Argentine President said that every area -- except football, of course -- is ripe for tighter cooperation.
Argentine President Mauricio Macri said in Brasilia after talks with his counterpart Michel Temer that every area -- except football, of course -- is ripe for tighter cooperation.
"Confronted with all the doubts we're facing in the world, what's increasingly clear is that we need to be allies," Macri said.
Macri said that Mercosur -- the troubled trade bloc also including Paraguay, Uruguay and the currently suspended Venezuela -- needs to make a deal with the European Union "which now has a bigger interest in finding an accord."
Temer called for also building ties with the Alianza del Pacifico, a trade bloc including Chile, Colombia, Mexico and Peru.
"We discussed the ever greater integration of Latin America, especially of South America and Mexico," Temer said after his talks.
A major impetus is the protectionist shift under newly elected US President Donald Trump. He has withdrawn the United States from the Trans-Pacific Partnership and called for renegotiating the NAFTA pact with Canada and Mexico.
Analysts say that troubled economies in countries like Brazil could see a benefit with Mexico likely to look southward for partnerships.
Brazil and Argentina have plenty in common, with two market-orientated presidents committed to liberal reforms to end recessions after longtime leftist rule.
They hope to boost their own trade -- which reached $23 billion in 2015, according to Brazil -- and take down barriers that have gradually worn away at the effectiveness of the Mercosur bloc, founded in 1991.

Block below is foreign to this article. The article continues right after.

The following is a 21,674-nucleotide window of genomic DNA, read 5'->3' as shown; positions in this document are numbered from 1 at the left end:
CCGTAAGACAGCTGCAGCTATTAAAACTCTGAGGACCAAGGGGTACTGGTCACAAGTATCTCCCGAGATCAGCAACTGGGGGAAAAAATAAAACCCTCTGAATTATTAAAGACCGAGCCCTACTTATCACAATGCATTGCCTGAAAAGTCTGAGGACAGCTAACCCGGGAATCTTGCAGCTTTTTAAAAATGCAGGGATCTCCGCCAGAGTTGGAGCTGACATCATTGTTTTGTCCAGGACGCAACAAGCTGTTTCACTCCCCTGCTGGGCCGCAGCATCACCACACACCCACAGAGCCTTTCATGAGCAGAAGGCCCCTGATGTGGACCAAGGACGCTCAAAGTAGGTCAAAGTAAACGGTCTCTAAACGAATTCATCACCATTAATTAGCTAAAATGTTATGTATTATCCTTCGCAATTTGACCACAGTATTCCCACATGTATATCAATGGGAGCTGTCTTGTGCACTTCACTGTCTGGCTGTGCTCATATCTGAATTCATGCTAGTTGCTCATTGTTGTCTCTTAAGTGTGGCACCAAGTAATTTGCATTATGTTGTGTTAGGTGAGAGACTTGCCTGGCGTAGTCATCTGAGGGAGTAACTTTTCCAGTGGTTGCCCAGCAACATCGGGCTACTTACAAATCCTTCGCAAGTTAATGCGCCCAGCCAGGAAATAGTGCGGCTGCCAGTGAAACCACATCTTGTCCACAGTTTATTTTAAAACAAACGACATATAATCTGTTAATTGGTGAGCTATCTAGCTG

"It's a moment when both governments are on the same page on how to organize the economy and on the type of changes needed to return to growth," said Paulo Estivallet de Mesquita, Brazil's diplomat charged with Latin American relations.
But domestic economic weaknesses have contributed to the slump in trade.
The economy in Brazil -- Latin America's biggest -- shrank 3.8 percent in 2015 and is estimated to have shrunk another 3.5 percent last year.
Temer came into power last year after the impeachment of leftist president Dilma Rousseff. He is attempting to push through far-ranging pro-business reforms, with a 20-year federal spending freeze his first victory.
Temer still faces what economists say will be at best anemic economic growth this year, as well as the unpredictable fallout of a huge corruption scandal at the Petrobras state oil company.
Macri, who was elected at the end of 2015, is hoping for around three percent growth this year, a big turnaround from nearly two percent decline in 2016, according to analysts.
He has also enacted unpopular reforms that he says will free up the economy. But he needs Brazil to improve since the country is Argentina's main destination for exports.
One area where cooperation definitely won't extend, joked Macri, is the storied Brazilian-Argentine competitiveness on the football pitch.
"We should keep our rivalry only for sports, especially football. For the rest we have to be partners," Macri said. "In football we always want to win."